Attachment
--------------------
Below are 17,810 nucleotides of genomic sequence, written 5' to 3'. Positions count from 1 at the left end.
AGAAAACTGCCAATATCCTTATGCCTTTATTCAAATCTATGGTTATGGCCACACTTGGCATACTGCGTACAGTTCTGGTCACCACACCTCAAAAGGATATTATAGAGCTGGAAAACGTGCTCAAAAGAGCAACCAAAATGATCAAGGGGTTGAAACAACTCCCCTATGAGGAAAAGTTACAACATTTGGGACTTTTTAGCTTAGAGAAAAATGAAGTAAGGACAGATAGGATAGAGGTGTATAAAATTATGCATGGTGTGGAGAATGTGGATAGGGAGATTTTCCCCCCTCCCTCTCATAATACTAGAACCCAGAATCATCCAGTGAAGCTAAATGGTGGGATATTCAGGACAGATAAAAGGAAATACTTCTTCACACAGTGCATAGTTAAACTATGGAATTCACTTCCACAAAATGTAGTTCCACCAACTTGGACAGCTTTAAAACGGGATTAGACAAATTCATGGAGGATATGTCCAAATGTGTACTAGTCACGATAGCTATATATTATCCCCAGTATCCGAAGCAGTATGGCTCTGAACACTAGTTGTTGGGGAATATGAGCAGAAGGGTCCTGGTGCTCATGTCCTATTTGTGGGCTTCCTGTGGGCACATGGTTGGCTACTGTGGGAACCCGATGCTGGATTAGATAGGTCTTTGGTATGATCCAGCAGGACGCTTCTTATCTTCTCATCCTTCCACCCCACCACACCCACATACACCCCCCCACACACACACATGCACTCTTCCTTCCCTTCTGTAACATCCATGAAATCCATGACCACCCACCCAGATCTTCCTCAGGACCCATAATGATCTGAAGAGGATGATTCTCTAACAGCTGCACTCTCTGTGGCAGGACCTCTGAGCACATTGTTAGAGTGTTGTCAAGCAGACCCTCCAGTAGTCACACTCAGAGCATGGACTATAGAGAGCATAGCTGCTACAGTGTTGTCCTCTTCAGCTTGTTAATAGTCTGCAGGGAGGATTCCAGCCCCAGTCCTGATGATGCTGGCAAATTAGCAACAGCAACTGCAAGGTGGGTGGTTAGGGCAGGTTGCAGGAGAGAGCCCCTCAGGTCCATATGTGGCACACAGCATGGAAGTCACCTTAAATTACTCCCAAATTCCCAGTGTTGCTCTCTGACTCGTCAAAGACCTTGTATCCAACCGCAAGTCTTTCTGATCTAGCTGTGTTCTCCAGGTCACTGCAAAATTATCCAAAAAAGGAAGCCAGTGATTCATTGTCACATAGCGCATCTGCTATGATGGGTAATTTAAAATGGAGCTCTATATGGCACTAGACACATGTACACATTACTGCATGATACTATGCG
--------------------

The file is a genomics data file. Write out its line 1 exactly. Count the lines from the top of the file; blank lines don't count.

Below are 17,810 nucleotides of genomic sequence, written 5' to 3'. Positions count from 1 at the left end.